A Killer Job Fair and other 'Engineers Week' Highlights
|UC San Diego's Disciplines of Engineering Career Fair (DECaf) attracted 75 high tech and life science companies and 1,500 engineering students as they discussed career options, internships, and permanent or summer employment opportunities. More DECaf photos can be found on Flickr.|
San Diego, CA, March 3, 2011 -- From wowing tech companies looking to hire new grads, to teaching middle school students about engineering, to dropping tomatoes from a helium balloon 100 feet in the air, UC San Diego engineering students tackled Engineers Week.
Engineers Week, held Feb. 14-25 and headed by the Triton Engineering Student Council (TESC), is part of a national celebration of engineering’s many important contributions to society. UC San Diego’s E Week events included the student-run Disciplinesof Engineering Career Fair (DECaf), which attracted 75 high tech and life science companies and 1,500 engineering students. The annual event provides company representatives a unique opportunity to interact and engage with the Jacobs School’s talented engineering students regarding career options, internships, and permanent or summer employment opportunities. Some of the company representatives at this year’s DECaf were Jacobs School alumni who came back to their Alma mater to recruit students.
“This year’s event went really well,” said Raymond Han, a member of TESC and the DECaF business lead. “Most companies were impressed by the amount of students who visited the booths and liked how this was aimed towards engineers only. We had 12 more companies than last year, probably due to the economy bouncing back, so hopefully more students were able to find jobs and internships this year.”
Sponsors of DECaf included SAIC, ViaSat, L3 and Cisco. The event also attracted big name companies such as Google, Microsoft, Solar Turbines, Yahooo! and Lockheed Martin. The UC San Diego Jacobs School of Engineering has a total of 5,860 undergraduate and graduate students, and is the largest engineering school in the UC system, making it a gold mine for employers.
“Sony Computer Entertainment America depends on the DECaF fair year after year to find candidates for all of our priority and hard-to-fill internships and full time opportunities,” said Melissa Banks, a Sony Computer Entertainment America representative who has participated in DECaf. “They have absolutely the top engineers who are enthusiastic, smart, hardworking and ready to contribute. If we had one fair to visit, this would be it."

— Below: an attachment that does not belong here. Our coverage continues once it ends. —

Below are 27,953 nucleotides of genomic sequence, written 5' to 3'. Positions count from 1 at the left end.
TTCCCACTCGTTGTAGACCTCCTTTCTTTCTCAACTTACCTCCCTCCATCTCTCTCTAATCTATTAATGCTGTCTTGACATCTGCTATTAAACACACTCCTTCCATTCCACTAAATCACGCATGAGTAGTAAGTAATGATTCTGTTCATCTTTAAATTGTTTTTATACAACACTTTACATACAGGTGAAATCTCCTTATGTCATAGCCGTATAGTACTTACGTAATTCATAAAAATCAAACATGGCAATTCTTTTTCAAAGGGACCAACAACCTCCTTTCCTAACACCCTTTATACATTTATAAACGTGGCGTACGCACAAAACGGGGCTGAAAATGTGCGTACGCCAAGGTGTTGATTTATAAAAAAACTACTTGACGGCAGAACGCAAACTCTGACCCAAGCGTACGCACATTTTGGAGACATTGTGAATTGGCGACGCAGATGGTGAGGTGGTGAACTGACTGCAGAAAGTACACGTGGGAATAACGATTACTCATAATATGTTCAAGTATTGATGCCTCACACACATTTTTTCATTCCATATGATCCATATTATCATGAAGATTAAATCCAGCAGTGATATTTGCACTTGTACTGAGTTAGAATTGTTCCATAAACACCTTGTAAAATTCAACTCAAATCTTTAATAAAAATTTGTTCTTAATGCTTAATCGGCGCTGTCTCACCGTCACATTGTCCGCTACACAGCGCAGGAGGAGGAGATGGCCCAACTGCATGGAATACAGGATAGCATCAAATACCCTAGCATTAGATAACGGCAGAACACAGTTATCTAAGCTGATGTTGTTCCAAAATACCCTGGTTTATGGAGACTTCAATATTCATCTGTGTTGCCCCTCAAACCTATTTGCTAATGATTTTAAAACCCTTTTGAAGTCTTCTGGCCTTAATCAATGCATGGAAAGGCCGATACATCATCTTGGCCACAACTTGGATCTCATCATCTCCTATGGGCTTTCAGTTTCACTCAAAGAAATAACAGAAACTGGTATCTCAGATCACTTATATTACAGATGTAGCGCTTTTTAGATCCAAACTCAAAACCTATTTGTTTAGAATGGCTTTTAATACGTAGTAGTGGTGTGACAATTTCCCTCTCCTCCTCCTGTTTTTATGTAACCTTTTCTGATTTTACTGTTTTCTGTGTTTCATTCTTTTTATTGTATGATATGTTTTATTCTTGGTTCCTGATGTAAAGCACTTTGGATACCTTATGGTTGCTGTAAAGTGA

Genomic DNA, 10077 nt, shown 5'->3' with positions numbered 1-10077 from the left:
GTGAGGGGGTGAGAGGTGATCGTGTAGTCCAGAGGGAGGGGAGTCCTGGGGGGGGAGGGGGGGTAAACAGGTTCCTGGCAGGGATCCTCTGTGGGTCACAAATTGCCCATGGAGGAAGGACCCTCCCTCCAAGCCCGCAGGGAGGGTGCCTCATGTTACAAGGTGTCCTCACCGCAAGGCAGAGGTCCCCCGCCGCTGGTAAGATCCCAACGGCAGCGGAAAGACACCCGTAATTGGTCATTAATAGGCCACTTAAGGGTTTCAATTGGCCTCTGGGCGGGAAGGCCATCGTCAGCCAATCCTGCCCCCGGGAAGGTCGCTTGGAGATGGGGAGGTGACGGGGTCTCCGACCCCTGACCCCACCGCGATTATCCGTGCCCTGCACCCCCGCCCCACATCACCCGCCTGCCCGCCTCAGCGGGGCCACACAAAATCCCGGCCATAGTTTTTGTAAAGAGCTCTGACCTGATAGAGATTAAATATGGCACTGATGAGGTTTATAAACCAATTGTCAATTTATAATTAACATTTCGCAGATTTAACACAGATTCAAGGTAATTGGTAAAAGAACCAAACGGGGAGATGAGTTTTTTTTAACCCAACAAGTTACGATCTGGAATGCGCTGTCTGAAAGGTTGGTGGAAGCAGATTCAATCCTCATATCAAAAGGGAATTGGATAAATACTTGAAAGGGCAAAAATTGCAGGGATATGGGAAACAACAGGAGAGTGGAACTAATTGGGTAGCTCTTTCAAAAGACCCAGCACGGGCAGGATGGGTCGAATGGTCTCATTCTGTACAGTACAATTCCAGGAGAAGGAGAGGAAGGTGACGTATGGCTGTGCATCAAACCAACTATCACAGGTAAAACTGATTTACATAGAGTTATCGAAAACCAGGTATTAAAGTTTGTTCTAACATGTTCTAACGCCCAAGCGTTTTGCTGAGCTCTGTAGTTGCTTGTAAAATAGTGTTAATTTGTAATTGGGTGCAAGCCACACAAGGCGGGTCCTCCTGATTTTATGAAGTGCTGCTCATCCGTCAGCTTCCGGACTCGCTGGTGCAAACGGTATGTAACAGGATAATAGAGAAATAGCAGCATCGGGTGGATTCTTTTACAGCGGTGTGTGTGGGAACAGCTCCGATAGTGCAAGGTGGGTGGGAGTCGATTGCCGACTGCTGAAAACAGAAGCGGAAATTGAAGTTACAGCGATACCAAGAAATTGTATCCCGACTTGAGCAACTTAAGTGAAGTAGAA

|During E-Games one student team made made a tomato-protecting composite-material parachute from blue tape and newspaper for the balloon drop. More E-Games photos can be found on Flickr.|
The Tuesday after DECaf, Jacobs School students shed their suits and ties and let loose during E-Games. This year, the competition for the “golden calculator” pitted more than 20 engineering student organizations against each other in a wacky competition that even extended beyond Warren Mall with a campus-wide scavenger hunt.
But as always, the highlight of E-Games was the tomato drop from a huge helium balloon on Warren Mall. Each team used paper plates, newspaper, tape and other ordinary products to design a structure to protect their tomato from the impact following a free fall from the balloon.
One team even created a parachute from a composite material made of newspaper and tape. Check out a photo of the composite parachute on the Jacobs School blog.
ENSPIRE, a student-organized E-Week event, gave nearly 400 local middle school students a chance to visit the university and to see what it’s like to study engineering.
|During ENSPIRE, nearly 400 middle school students participated in a bridge design competition, using popsicle sticks, pipe cleaners and other art-project objects. More ENSPIRE photos can be found on Flickr.|
At the ENSPIRE event, Jacobs School aerospace engineering major Tim Wheeler spent the morning talking about unmanned airplanes with visitors to his student-run lab. While Wheeler talked, middle school kids got to poke around the UCSD AUVSI lab, where Wheeler and his team mates build autonomous unmanned airplanes and design the software that controls the planes.
After lunch, Wheeler helped run the ENSPIRE student design competition. After a morning of seeing cutting edge engineering projects, the students got to try out a bit of engineering design. Each team was challenged to build a bridge from popsicle sticks, pipe cleaners and other art-project objects. Bridges had to span nine inches and hold as many marbles as possible.
After the design phase, the students came to Wheeler and other Jacobs School student volunteers who monitored the teams as they set their bridges across nine-inch gaps in banquet tables. The student teams counted and shrieked as they loaded marbles into their bridges one by one, until the bridge collapsed or a marble fell to the floor – or in a few cases, until the bridge managed to hold 80 marbles.
“I’m impressed. The previous design was really interesting because it was more of a truss structure, but this was a flat bed and it did surprisingly well, and they used all the materials,” Wheeler said.